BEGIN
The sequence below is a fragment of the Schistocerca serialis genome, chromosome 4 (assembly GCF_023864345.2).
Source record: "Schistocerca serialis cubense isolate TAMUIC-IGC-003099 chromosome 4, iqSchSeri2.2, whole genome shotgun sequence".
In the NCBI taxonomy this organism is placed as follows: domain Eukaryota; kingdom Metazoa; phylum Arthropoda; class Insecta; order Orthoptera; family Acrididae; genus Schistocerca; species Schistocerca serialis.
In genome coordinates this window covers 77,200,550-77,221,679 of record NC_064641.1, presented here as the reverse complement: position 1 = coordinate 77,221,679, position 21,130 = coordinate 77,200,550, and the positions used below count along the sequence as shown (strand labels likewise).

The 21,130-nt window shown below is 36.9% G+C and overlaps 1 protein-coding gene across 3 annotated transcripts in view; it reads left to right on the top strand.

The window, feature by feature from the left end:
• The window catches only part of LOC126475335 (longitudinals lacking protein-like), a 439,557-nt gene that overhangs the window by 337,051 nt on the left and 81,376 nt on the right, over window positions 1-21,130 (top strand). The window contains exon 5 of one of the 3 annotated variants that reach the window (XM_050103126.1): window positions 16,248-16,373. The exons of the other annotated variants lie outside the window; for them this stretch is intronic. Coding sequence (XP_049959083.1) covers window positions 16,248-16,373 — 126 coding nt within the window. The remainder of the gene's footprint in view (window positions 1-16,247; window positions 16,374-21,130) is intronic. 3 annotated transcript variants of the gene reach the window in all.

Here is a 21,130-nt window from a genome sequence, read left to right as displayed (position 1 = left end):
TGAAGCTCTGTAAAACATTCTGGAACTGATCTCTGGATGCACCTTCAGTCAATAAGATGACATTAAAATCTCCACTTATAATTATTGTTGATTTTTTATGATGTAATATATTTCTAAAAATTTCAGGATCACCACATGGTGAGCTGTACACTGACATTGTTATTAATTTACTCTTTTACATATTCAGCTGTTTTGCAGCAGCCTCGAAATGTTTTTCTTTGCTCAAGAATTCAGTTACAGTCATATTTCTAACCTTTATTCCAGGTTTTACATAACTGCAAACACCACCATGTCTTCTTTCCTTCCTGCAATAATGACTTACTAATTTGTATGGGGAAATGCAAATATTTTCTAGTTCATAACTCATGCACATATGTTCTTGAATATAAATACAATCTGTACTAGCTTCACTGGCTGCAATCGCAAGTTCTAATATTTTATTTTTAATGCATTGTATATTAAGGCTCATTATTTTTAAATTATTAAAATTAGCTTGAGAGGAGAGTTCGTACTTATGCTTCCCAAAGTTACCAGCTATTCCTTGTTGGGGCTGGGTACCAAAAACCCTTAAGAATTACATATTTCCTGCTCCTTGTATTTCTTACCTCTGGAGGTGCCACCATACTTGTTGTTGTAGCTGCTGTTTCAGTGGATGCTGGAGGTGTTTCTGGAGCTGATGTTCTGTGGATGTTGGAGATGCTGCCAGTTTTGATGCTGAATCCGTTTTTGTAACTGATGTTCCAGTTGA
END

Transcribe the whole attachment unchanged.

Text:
The sequence below is a fragment of the Schistocerca serialis genome, chromosome 4 (assembly GCF_023864345.2).
Source record: "Schistocerca serialis cubense isolate TAMUIC-IGC-003099 chromosome 4, iqSchSeri2.2, whole genome shotgun sequence".
In the NCBI taxonomy this organism is placed as follows: domain Eukaryota; kingdom Metazoa; phylum Arthropoda; class Insecta; order Orthoptera; family Acrididae; genus Schistocerca; species Schistocerca serialis.
In genome coordinates this window covers 77,200,550-77,221,679 of record NC_064641.1, presented here as the reverse complement: position 1 = coordinate 77,221,679, position 21,130 = coordinate 77,200,550, and the positions used below count along the sequence as shown (strand labels likewise).

The 21,130-nt window shown below is 36.9% G+C and overlaps 1 protein-coding gene across 3 annotated transcripts in view; it reads left to right on the top strand.

The window, feature by feature from the left end:
• The window catches only part of LOC126475335 (longitudinals lacking protein-like), a 439,557-nt gene that overhangs the window by 337,051 nt on the left and 81,376 nt on the right, over window positions 1-21,130 (top strand). The window contains exon 5 of one of the 3 annotated variants that reach the window (XM_050103126.1): window positions 16,248-16,373. The exons of the other annotated variants lie outside the window; for them this stretch is intronic. Coding sequence (XP_049959083.1) covers window positions 16,248-16,373 — 126 coding nt within the window. The remainder of the gene's footprint in view (window positions 1-16,247; window positions 16,374-21,130) is intronic. 3 annotated transcript variants of the gene reach the window in all.

Here is a 21,130-nt window from a genome sequence, read left to right as displayed (position 1 = left end):
TGAAGCTCTGTAAAACATTCTGGAACTGATCTCTGGATGCACCTTCAGTCAATAAGATGACATTAAAATCTCCACTTATAATTATTGTTGATTTTTTATGATGTAATATATTTCTAAAAATTTCAGGATCACCACATGGTGAGCTGTACACTGACATTGTTATTAATTTACTCTTTTACATATTCAGCTGTTTTGCAGCAGCCTCGAAATGTTTTTCTTTGCTCAAGAATTCAGTTACAGTCATATTTCTAACCTTTATTCCAGGTTTTACATAACTGCAAACACCACCATGTCTTCTTTCCTTCCTGCAATAATGACTTACTAATTTGTATGGGGAAATGCAAATATTTTCTAGTTCATAACTCATGCACATATGTTCTTGAATATAAATACAATCTGTACTAGCTTCACTGGCTGCAATCGCAAGTTCTAATATTTTATTTTTAATGCATTGTATATTAAGGCTCATTATTTTTAAATTATTAAAATTAGCTTGAGAGGAGAGTTCGTACTTATGCTTCCCAAAGTTACCAGCTATTCCTTGTTGGGGCTGGGTACCAAAAACCCTTAAGAATTACATATTTCCTGCTCCTTGTATTTCTTACCTCTGGAGGTGCCACCATACTTGTTGTTGTAGCTGCTGTTTCAGTGGATGCTGGAGGTGTTTCTGGAGCTGATGTTCTGTGGATGTTGGAGATGCTGCCAGTTTTGATGCTGAATCCGTTTTTGTAACTGATGTTCCAGTTGA